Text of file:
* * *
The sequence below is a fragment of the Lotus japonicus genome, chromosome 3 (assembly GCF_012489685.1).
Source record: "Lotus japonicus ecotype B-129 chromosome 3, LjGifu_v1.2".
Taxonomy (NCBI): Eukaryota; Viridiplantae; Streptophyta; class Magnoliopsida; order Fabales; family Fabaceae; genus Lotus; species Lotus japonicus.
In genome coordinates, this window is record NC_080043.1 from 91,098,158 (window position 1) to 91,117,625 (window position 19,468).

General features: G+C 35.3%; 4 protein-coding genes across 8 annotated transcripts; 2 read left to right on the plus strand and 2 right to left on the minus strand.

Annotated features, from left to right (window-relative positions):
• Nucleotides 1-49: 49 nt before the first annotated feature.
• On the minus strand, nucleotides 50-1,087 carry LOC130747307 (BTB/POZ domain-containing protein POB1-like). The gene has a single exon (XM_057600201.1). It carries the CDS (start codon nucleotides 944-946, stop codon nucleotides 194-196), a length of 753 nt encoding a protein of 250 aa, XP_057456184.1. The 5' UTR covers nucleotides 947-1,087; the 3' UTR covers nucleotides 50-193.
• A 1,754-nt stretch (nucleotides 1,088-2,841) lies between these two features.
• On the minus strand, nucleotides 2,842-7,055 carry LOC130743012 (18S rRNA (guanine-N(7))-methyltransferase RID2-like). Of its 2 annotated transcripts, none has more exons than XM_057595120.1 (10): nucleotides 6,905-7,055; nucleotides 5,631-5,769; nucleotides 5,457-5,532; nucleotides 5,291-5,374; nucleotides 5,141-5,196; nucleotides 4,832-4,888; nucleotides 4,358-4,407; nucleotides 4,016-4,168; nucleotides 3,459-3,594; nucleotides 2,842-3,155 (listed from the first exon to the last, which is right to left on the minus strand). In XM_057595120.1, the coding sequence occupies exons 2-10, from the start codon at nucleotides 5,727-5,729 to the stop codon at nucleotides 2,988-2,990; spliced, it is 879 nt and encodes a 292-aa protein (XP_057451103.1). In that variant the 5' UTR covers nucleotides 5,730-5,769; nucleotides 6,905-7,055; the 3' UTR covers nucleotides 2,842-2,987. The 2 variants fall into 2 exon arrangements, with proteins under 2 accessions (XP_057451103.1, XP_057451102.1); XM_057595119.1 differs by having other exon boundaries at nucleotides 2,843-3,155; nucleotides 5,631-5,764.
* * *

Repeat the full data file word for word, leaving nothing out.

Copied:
The sequence below is a fragment of the Lotus japonicus genome, chromosome 3 (assembly GCF_012489685.1).
Source record: "Lotus japonicus ecotype B-129 chromosome 3, LjGifu_v1.2".
Taxonomy (NCBI): Eukaryota; Viridiplantae; Streptophyta; class Magnoliopsida; order Fabales; family Fabaceae; genus Lotus; species Lotus japonicus.
In genome coordinates, this window is record NC_080043.1 from 91,098,158 (window position 1) to 91,117,625 (window position 19,468).

General features: G+C 35.3%; 4 protein-coding genes across 8 annotated transcripts; 2 read left to right on the plus strand and 2 right to left on the minus strand.

Annotated features, from left to right (window-relative positions):
• Nucleotides 1-49: 49 nt before the first annotated feature.
• On the minus strand, nucleotides 50-1,087 carry LOC130747307 (BTB/POZ domain-containing protein POB1-like). The gene has a single exon (XM_057600201.1). It carries the CDS (start codon nucleotides 944-946, stop codon nucleotides 194-196), a length of 753 nt encoding a protein of 250 aa, XP_057456184.1. The 5' UTR covers nucleotides 947-1,087; the 3' UTR covers nucleotides 50-193.
• A 1,754-nt stretch (nucleotides 1,088-2,841) lies between these two features.
• On the minus strand, nucleotides 2,842-7,055 carry LOC130743012 (18S rRNA (guanine-N(7))-methyltransferase RID2-like). Of its 2 annotated transcripts, none has more exons than XM_057595120.1 (10): nucleotides 6,905-7,055; nucleotides 5,631-5,769; nucleotides 5,457-5,532; nucleotides 5,291-5,374; nucleotides 5,141-5,196; nucleotides 4,832-4,888; nucleotides 4,358-4,407; nucleotides 4,016-4,168; nucleotides 3,459-3,594; nucleotides 2,842-3,155 (listed from the first exon to the last, which is right to left on the minus strand). In XM_057595120.1, the coding sequence occupies exons 2-10, from the start codon at nucleotides 5,727-5,729 to the stop codon at nucleotides 2,988-2,990; spliced, it is 879 nt and encodes a 292-aa protein (XP_057451103.1). In that variant the 5' UTR covers nucleotides 5,730-5,769; nucleotides 6,905-7,055; the 3' UTR covers nucleotides 2,842-2,987. The 2 variants fall into 2 exon arrangements, with proteins under 2 accessions (XP_057451103.1, XP_057451102.1); XM_057595119.1 differs by having other exon boundaries at nucleotides 2,843-3,155; nucleotides 5,631-5,764.